A headteacher has told how she had received death threats for speaking out against homophobia as part of a new campaign of intimidation in the wake of the Birmingham Trojan Horse affair.
Delegates at the National Association of Head Teachers' conference in Liverpool were told hard-line extremists were now conducting a campaign of intimidation outside schools - rather than through governing bodies.
In addition to the death threats, at least three schools were faced with dead animals being placed in their playgrounds.
Headteachers claimed the Government had not taken sufficient action to ensure that governors identified as a result of the Trojan Horse affairs faced investigation or permanent disbarment from holding office if found to be acting improperly. In particular, they wanted ministers to set up a database with details of governors who should not be allowed to hold office on it once they had been disbarred.
Sarah Hewitt-Clarkson, headteacher of Anderton Park primary school in Birmingham told the conference: "Trojan Horse has not gone away. Those of us who were involved we knew it was the tip of the iceberg. We still have dead animals hung on the school gates - dismembered cats in playgrounds.
"We have petitions outside schools objecting to teachers teaching against homophobia. We have death threats on Facebook, for example, towards me 'or any headteacher who teaches my children it's all right to be gay will be at the end of my shotgun'."
She added: "All the behaviour and comments we saw before are still there - so to have promises unbroken, not followed through are absolutely unhelpful, unsupportive and has left open gaps for certain individuals to start up again."
Ms Hewitt-Clarkson, who said the incidents had been reported to the police and the Home Office, said outside the conference centre: "You just have to get on with things. I presume the dead animals are just to intimidate people and make them fearful. It is very easy not to talk about these things - you may be fearful and maybe you don't want to draw attention to these things."
Headteachers said that around 100 teachers had been suspended and were being investigated as a result of evidence given to the Trojan Horse inquiry carried out by Peter Clarke, former head of the Metropolitan Police' anti-terrorism branch, at the behest of former Education Secretary Michael Gove - but no governors. Several had resigned as a result of the investigation into the affair.
Alison Marshall, Birmingham branch secretary of the NAHT, said: "We need to exert pressure to ensure all the recommendations are truly delivered not in a superficial way and certainly not watered down."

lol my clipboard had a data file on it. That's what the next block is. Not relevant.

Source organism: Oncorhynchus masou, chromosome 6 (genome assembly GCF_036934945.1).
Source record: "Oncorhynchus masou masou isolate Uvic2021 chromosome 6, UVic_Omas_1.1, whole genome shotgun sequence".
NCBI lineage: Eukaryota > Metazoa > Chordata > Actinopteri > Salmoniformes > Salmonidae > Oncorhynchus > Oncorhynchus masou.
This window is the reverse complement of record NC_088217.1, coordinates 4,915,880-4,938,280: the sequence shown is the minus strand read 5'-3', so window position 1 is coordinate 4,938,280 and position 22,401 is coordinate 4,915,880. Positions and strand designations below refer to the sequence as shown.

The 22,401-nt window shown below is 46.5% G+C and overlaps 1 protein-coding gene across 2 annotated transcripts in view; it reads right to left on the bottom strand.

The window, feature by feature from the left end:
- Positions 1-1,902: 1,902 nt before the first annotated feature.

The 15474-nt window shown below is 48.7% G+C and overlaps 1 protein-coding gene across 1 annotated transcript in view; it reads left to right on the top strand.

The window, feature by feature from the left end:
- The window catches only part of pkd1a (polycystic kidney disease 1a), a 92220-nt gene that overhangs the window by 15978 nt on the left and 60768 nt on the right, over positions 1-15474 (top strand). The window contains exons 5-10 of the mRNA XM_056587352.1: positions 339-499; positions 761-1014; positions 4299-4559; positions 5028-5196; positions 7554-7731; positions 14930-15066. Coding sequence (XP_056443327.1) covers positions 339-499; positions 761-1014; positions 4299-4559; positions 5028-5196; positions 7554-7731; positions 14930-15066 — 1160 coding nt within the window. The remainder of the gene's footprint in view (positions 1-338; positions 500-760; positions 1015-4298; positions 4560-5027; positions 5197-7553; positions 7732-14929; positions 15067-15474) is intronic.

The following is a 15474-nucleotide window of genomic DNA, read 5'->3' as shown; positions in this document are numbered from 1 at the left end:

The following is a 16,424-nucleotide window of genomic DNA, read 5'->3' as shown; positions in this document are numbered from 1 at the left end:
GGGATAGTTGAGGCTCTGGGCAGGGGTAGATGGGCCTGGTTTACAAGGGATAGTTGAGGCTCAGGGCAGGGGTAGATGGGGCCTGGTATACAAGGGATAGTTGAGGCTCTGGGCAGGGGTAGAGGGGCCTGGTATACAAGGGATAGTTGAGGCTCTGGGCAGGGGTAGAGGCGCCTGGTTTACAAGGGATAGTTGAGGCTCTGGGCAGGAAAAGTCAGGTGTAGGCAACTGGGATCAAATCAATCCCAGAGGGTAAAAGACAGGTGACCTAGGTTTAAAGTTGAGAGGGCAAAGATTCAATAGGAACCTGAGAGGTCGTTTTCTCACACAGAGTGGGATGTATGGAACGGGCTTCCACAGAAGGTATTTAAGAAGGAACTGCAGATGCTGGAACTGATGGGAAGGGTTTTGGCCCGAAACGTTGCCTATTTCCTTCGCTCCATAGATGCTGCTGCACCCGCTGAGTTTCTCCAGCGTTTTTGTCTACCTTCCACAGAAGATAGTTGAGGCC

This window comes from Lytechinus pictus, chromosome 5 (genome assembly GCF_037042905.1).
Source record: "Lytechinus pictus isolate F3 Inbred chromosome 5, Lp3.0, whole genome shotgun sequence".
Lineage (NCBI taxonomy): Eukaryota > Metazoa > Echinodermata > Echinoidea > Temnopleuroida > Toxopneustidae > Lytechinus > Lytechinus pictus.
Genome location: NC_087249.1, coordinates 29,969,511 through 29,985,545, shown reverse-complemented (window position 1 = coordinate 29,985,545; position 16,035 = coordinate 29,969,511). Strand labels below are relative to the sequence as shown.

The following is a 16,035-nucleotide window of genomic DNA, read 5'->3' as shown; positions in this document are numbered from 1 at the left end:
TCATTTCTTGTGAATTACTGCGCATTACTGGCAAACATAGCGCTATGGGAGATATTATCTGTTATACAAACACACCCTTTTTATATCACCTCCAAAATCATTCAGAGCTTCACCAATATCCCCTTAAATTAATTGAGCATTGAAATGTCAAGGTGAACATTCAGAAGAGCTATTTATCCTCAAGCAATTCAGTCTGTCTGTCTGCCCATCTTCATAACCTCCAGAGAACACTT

The recommendations included barring people from serving as governors for life if they had indulged in intimidatory tactics against headteachers or staff.
Ms Marshall added: "It is our members who are yet again giving evidence of appalling acts of radicalisation... Some of these members are truly broken and emotionally it's been painful."
Rob Kelsall, senior regional official of the NAHT for the area, added: "There have been attacks on headteachers in their own schools trying to challenge homophobia.
"We're very keen to move on from Trojan Horse but the door has been left open to allow a resurgence of activity - and some of they key operators are intimidating some of the heads who aren't necessarily going to be speaking out about this."
He added: "The buck stops with the Department for Education. The fact that not one of the Trojan Horse governors have had an exemption or banning order in place has enabled this to resurface."
Education Secretary Nicky Morgan, who was addressing the conference, said: "There is no place for extremism in schools and we are continuing to work to eliminate any form of extremism.
"We have taken action to remove people from schools who didn't follow British values. It involved a small number of people and they were very determined."
She said she understood some of the governors involved had faced investigations.
She was particularly critical of the threats against teachers opposing homophobia, saying that "tolerance and respect" were a fundamental part of teaching British values.
The Trojan Horse affair surfaced last year when an anonymous letter claimed hard-line Islamists were plotting the takeover of schools in the city. As a result of an investigation by education standards watchdog Ofsted, five schools were declared "inadequate" with evidence showing discrimination against girls and non-Muslim pupils.